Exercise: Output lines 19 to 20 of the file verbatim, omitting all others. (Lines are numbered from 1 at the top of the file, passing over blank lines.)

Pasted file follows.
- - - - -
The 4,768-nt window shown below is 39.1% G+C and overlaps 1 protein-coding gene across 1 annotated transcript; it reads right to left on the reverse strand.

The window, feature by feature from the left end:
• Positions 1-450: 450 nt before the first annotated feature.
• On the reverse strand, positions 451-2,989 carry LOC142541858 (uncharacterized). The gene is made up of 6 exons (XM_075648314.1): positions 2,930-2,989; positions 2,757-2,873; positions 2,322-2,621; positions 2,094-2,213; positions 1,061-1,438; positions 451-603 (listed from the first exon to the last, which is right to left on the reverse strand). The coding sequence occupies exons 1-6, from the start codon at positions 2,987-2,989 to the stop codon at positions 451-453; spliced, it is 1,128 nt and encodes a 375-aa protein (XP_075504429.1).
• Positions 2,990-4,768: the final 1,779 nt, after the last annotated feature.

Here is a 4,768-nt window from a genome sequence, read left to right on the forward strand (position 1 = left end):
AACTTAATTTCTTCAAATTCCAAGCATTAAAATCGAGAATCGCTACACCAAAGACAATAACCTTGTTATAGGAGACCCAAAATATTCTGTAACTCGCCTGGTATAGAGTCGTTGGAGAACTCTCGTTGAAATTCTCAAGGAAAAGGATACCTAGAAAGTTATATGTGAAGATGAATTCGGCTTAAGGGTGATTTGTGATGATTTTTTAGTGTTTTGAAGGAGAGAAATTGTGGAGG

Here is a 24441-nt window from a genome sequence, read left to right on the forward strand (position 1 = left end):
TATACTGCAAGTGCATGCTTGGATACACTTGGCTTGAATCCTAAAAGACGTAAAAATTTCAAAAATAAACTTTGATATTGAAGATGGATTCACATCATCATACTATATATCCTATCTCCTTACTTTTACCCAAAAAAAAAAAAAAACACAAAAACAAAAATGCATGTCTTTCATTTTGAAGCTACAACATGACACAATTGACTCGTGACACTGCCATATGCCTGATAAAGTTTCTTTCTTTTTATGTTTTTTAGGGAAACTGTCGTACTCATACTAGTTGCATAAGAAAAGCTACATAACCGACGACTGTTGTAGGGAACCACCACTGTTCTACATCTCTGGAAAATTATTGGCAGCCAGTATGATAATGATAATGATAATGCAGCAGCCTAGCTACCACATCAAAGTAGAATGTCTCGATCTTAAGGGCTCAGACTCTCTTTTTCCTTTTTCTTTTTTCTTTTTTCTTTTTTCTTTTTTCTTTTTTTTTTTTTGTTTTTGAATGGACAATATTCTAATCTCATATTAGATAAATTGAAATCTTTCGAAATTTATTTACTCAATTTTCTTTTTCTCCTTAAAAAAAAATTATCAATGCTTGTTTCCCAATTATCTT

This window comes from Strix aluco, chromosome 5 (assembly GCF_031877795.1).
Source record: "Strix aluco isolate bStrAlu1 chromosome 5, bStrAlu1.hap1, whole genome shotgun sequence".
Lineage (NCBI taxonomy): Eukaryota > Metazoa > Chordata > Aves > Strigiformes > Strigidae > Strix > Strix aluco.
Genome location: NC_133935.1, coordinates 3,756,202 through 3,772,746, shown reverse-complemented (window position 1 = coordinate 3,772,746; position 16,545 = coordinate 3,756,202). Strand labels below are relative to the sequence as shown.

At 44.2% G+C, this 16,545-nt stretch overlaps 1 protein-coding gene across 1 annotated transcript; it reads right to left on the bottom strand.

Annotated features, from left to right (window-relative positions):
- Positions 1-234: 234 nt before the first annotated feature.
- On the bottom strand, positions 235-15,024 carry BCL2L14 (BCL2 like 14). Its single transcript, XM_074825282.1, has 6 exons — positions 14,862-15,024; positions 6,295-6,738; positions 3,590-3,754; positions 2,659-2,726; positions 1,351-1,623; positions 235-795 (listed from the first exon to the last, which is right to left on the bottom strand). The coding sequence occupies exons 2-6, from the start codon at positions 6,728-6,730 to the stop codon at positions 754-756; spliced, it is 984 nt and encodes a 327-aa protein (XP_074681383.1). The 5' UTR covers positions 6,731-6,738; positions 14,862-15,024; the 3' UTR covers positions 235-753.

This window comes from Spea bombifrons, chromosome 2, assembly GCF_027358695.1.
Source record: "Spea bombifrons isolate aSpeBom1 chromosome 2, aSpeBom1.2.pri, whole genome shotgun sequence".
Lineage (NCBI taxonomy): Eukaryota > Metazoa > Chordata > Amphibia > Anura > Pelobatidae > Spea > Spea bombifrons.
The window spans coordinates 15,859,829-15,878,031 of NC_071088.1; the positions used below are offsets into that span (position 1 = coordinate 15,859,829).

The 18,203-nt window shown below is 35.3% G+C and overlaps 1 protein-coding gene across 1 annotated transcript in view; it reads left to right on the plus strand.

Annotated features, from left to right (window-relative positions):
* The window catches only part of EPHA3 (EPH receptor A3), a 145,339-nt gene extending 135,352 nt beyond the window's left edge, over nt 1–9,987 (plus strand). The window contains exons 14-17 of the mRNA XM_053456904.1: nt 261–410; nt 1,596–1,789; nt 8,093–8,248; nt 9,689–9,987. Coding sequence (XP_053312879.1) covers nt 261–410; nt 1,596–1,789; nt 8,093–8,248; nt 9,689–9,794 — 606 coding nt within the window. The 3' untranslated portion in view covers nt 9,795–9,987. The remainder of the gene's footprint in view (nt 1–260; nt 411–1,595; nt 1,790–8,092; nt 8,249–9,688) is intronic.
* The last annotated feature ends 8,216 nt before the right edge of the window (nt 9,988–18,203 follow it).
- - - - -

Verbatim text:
Source record: "Spea bombifrons isolate aSpeBom1 chromosome 2, aSpeBom1.2.pri, whole genome shotgun sequence".
Lineage (NCBI taxonomy): Eukaryota > Metazoa > Chordata > Amphibia > Anura > Pelobatidae > Spea > Spea bombifrons.